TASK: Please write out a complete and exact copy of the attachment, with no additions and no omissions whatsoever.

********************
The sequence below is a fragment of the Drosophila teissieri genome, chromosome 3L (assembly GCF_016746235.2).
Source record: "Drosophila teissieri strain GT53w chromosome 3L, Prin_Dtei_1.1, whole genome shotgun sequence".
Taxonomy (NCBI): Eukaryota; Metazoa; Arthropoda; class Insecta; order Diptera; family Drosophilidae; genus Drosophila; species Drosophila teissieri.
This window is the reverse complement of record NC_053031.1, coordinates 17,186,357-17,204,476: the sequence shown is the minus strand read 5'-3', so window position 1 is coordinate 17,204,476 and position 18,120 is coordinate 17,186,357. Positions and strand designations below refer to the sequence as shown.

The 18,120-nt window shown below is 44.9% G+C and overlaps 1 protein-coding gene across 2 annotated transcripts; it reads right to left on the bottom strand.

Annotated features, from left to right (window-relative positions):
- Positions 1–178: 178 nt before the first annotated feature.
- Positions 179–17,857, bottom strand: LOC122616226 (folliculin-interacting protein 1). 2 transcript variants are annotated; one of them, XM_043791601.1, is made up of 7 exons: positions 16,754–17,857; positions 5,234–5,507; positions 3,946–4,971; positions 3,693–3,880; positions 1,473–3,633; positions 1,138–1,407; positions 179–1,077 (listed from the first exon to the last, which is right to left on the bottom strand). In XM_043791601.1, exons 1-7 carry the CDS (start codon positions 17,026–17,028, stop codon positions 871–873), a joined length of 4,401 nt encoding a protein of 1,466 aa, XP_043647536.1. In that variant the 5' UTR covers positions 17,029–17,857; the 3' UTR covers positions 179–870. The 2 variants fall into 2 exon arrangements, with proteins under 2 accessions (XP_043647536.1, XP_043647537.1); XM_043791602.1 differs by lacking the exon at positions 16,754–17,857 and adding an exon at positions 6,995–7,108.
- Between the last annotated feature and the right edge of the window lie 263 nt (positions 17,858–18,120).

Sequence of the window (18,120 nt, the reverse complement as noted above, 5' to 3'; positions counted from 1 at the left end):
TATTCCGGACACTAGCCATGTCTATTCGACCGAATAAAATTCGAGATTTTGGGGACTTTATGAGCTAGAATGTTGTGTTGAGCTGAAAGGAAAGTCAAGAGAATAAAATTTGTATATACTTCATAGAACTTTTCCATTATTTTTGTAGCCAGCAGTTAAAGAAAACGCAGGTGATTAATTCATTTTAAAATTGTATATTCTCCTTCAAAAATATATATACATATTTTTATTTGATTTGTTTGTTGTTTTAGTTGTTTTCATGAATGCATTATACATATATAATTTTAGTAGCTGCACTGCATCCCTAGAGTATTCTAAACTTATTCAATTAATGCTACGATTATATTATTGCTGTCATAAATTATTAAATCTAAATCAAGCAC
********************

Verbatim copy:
The sequence below is a fragment of the Drosophila teissieri genome, chromosome 3L (assembly GCF_016746235.2).
Source record: "Drosophila teissieri strain GT53w chromosome 3L, Prin_Dtei_1.1, whole genome shotgun sequence".
Taxonomy (NCBI): Eukaryota; Metazoa; Arthropoda; class Insecta; order Diptera; family Drosophilidae; genus Drosophila; species Drosophila teissieri.
This window is the reverse complement of record NC_053031.1, coordinates 17,186,357-17,204,476: the sequence shown is the minus strand read 5'-3', so window position 1 is coordinate 17,204,476 and position 18,120 is coordinate 17,186,357. Positions and strand designations below refer to the sequence as shown.

The 18,120-nt window shown below is 44.9% G+C and overlaps 1 protein-coding gene across 2 annotated transcripts; it reads right to left on the bottom strand.

Annotated features, from left to right (window-relative positions):
- Positions 1–178: 178 nt before the first annotated feature.
- Positions 179–17,857, bottom strand: LOC122616226 (folliculin-interacting protein 1). 2 transcript variants are annotated; one of them, XM_043791601.1, is made up of 7 exons: positions 16,754–17,857; positions 5,234–5,507; positions 3,946–4,971; positions 3,693–3,880; positions 1,473–3,633; positions 1,138–1,407; positions 179–1,077 (listed from the first exon to the last, which is right to left on the bottom strand). In XM_043791601.1, exons 1-7 carry the CDS (start codon positions 17,026–17,028, stop codon positions 871–873), a joined length of 4,401 nt encoding a protein of 1,466 aa, XP_043647536.1. In that variant the 5' UTR covers positions 17,029–17,857; the 3' UTR covers positions 179–870. The 2 variants fall into 2 exon arrangements, with proteins under 2 accessions (XP_043647536.1, XP_043647537.1); XM_043791602.1 differs by lacking the exon at positions 16,754–17,857 and adding an exon at positions 6,995–7,108.
- Between the last annotated feature and the right edge of the window lie 263 nt (positions 17,858–18,120).

Sequence of the window (18,120 nt, the reverse complement as noted above, 5' to 3'; positions counted from 1 at the left end):
TATTCCGGACACTAGCCATGTCTATTCGACCGAATAAAATTCGAGATTTTGGGGACTTTATGAGCTAGAATGTTGTGTTGAGCTGAAAGGAAAGTCAAGAGAATAAAATTTGTATATACTTCATAGAACTTTTCCATTATTTTTGTAGCCAGCAGTTAAAGAAAACGCAGGTGATTAATTCATTTTAAAATTGTATATTCTCCTTCAAAAATATATATACATATTTTTATTTGATTTGTTTGTTGTTTTAGTTGTTTTCATGAATGCATTATACATATATAATTTTAGTAGCTGCACTGCATCCCTAGAGTATTCTAAACTTATTCAATTAATGCTACGATTATATTATTGCTGTCATAAATTATTAAATCTAAATCAAGCAC